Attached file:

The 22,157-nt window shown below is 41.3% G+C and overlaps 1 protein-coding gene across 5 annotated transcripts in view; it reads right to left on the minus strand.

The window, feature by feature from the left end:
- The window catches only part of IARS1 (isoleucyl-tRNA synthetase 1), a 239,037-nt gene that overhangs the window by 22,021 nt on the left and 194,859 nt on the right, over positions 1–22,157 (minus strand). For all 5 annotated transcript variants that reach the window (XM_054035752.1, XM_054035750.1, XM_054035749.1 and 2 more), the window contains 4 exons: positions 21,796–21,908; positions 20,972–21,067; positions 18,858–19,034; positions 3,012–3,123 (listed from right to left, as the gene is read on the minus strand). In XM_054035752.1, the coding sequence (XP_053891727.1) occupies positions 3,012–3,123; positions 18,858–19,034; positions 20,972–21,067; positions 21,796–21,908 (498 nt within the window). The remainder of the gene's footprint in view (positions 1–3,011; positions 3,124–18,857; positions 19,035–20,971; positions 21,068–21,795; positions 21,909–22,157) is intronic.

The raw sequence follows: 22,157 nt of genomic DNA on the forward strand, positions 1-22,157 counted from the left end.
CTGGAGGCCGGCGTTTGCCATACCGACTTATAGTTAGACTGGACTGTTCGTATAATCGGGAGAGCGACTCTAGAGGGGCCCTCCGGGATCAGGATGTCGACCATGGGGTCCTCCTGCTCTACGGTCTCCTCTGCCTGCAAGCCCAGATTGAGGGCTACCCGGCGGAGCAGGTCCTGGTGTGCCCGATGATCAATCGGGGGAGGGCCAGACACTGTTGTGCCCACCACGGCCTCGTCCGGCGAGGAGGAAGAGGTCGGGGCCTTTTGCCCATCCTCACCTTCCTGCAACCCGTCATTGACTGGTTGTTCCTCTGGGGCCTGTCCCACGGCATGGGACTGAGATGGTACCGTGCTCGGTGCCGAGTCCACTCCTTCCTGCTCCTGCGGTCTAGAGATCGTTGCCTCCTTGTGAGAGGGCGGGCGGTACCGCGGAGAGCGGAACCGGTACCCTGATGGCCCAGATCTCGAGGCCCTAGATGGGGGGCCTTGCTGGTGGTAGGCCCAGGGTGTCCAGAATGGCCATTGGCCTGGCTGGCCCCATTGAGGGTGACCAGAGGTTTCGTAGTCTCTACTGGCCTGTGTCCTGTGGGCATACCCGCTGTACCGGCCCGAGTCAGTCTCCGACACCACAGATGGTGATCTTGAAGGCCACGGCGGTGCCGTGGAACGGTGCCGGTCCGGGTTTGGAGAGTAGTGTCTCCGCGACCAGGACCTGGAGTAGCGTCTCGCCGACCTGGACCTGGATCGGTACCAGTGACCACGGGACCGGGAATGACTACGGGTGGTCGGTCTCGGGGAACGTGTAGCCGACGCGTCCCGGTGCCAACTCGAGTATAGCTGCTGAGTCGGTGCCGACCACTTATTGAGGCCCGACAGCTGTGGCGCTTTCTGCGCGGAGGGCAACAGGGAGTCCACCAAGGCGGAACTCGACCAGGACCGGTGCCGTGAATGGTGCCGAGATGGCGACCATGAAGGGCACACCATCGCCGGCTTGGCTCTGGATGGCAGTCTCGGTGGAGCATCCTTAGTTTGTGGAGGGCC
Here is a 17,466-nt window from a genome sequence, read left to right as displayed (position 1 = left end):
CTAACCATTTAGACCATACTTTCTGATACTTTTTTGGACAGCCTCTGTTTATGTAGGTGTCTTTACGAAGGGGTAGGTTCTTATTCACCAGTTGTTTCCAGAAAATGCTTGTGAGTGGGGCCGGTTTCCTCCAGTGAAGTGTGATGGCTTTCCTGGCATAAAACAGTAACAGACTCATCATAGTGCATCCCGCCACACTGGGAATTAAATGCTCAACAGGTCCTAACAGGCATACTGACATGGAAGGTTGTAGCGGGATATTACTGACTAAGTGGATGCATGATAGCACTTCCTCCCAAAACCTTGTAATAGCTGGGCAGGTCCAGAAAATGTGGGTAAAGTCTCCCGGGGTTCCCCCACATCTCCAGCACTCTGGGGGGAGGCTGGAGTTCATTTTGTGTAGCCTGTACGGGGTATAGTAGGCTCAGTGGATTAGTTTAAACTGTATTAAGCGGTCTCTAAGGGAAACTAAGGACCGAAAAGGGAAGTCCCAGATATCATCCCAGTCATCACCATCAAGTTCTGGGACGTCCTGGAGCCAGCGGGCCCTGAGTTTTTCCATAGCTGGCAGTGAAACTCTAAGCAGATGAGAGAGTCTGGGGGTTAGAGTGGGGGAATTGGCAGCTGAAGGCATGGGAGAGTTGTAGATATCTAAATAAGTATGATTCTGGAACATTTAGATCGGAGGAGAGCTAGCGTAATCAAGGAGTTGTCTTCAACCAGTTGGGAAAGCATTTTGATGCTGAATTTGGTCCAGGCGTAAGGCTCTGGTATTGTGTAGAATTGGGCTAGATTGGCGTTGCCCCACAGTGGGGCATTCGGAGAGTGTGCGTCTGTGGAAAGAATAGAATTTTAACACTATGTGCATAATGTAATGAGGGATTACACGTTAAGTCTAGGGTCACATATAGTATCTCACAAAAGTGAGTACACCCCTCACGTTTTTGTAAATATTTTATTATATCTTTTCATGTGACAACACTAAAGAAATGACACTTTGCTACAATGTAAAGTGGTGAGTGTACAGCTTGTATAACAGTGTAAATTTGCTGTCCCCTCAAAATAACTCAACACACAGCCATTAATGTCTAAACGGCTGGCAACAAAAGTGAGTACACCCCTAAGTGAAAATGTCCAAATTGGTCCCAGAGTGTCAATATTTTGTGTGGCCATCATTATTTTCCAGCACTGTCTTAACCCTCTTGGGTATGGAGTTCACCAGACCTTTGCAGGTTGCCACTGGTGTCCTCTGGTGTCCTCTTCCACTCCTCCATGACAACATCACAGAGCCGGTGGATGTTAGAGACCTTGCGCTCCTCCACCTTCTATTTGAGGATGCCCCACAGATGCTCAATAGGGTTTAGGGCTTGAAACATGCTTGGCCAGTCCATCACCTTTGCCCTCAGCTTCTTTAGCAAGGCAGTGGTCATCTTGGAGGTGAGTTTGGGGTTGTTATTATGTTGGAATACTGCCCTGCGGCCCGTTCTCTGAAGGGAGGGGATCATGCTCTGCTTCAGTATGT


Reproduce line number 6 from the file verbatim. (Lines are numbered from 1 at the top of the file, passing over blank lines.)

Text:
Here is a 17,466-nt window from a genome sequence, read left to right as displayed (position 1 = left end):